Cape Town dreads "Day Zero" when taps will run dry

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These factors allowed the City to push back Day Zero to 9 July 2018, a delay of more than a month from its previous date of 4 June 2018.

Day Zero, the day we may have to start queueing for water, has now moved to 9 July due to a weekly drop in dam levels of only 0.5%, setting us now 139 days away.


Cape Town's average dam level is now at 24.4%.

Helen Zille, the premier of the Western Cape province, said earlier this year that the challenge faced by the city "exceeds anything a major city has had to face anywhere in the world since the Second World War or 9/11".

Water augmentation has become a hot topic of late, as many industries and the city are exploring viable solutions and methods of extracting water in a sustainable and affordable manner.

Although #DayZero has largely fell to the wayside this week in the wake of SONA 2018, Cape Town is still in the midst of a drought.

In addition to the hackathon, the two-day event will consist of a variety of activities, all with a focus on creating awareness and the sharing of ideas to provide solutions to the current water stresses facing Cape Town, immediately, and into the future.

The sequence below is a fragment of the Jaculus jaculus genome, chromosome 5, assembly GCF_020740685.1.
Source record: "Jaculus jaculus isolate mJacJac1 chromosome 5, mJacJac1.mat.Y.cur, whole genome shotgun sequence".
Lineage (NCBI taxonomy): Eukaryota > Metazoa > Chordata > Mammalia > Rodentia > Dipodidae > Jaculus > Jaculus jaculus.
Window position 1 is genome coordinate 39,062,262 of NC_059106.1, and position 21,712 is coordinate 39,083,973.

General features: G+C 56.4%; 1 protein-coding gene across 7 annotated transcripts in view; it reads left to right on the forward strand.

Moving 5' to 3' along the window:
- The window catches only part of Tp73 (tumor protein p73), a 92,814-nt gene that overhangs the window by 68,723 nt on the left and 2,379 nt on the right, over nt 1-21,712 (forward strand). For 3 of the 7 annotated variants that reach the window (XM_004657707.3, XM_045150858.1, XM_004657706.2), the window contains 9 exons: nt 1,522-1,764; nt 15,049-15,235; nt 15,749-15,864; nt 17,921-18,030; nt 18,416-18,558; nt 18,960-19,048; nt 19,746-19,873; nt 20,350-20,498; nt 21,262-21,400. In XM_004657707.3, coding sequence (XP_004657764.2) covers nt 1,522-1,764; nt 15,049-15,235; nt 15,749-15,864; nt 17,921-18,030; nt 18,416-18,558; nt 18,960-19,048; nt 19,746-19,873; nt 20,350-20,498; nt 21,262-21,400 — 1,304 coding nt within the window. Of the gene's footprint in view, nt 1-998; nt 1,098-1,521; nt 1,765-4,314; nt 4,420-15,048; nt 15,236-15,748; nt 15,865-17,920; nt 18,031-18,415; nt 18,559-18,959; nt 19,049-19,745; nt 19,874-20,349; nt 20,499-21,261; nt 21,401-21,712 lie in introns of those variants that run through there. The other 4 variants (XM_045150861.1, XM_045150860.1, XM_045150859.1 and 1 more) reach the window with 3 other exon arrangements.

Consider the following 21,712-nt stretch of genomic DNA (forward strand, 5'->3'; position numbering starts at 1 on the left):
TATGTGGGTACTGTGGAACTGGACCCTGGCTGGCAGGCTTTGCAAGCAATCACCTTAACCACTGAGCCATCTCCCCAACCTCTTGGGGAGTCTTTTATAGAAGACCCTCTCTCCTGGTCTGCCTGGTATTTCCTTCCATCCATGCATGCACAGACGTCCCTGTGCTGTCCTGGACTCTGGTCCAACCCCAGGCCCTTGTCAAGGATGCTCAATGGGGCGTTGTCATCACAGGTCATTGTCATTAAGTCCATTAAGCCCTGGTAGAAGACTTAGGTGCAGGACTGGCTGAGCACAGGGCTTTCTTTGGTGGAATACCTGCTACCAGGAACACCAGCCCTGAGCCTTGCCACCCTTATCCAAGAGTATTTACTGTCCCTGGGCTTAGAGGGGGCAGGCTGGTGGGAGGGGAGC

"Last year, we had abnormally low winter rainfall, and we can not assume that this year will be any different".

30 Aug 2017. Cape Town, South Africa.

"We must all keep doing absolutely everything in our power to reach the target set by the national department to reduce our urban usage by 45 percent", said Ian Neilson, the deputy mayor.

"While we have not yet reached the target of 450 megaliters per day, we have together brought down our daily usage by 3 megaliters which is an encouraging step in the right direction".

The City indicated that its progress - in terms of providing alternative water sources through desalination, recycling and ground water - is 62% complete.